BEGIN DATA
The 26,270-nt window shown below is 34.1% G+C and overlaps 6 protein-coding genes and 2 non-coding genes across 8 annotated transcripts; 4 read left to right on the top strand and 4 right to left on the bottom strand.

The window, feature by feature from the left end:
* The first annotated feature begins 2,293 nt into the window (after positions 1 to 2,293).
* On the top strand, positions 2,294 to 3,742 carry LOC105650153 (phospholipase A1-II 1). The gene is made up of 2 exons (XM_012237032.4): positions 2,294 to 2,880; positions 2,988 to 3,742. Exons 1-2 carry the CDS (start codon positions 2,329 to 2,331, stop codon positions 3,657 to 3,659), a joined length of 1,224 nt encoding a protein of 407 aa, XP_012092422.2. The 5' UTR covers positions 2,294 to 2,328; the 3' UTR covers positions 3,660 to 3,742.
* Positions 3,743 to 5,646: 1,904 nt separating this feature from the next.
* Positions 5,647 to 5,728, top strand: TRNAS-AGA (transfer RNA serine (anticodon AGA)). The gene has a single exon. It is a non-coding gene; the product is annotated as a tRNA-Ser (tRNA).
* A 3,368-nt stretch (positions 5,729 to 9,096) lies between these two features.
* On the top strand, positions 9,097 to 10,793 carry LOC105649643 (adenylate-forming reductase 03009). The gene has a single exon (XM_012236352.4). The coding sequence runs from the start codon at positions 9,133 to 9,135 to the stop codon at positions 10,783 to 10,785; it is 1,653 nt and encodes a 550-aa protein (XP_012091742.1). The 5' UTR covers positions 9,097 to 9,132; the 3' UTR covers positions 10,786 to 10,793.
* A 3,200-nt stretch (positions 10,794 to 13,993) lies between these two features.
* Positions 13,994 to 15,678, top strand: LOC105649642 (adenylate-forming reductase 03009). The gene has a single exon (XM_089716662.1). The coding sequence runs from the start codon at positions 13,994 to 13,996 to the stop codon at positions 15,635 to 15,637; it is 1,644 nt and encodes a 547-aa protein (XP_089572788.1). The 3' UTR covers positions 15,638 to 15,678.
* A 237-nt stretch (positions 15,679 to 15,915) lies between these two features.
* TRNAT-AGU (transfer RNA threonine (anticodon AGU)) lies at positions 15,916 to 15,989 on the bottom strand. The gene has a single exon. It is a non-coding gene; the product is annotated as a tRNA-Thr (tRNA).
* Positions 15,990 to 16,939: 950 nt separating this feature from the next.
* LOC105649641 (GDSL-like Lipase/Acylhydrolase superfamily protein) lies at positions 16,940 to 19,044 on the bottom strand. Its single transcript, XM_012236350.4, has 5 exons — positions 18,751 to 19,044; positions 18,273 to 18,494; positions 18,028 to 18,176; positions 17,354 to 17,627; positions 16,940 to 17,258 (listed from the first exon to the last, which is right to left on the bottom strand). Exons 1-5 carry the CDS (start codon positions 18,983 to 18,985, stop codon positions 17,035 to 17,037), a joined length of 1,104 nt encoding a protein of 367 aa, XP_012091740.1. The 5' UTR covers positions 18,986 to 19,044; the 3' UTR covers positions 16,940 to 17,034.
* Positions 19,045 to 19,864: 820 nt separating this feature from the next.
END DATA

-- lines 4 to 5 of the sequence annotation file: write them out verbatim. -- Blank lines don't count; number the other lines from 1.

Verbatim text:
* On the top strand, positions 2,294 to 3,742 carry LOC105650153 (phospholipase A1-II 1). The gene is made up of 2 exons (XM_012237032.4): positions 2,294 to 2,880; positions 2,988 to 3,742. Exons 1-2 carry the CDS (start codon positions 2,329 to 2,331, stop codon positions 3,657 to 3,659), a joined length of 1,224 nt encoding a protein of 407 aa, XP_012092422.2. The 5' UTR covers positions 2,294 to 2,328; the 3' UTR covers positions 3,660 to 3,742.
* Positions 3,743 to 5,646: 1,904 nt separating this feature from the next.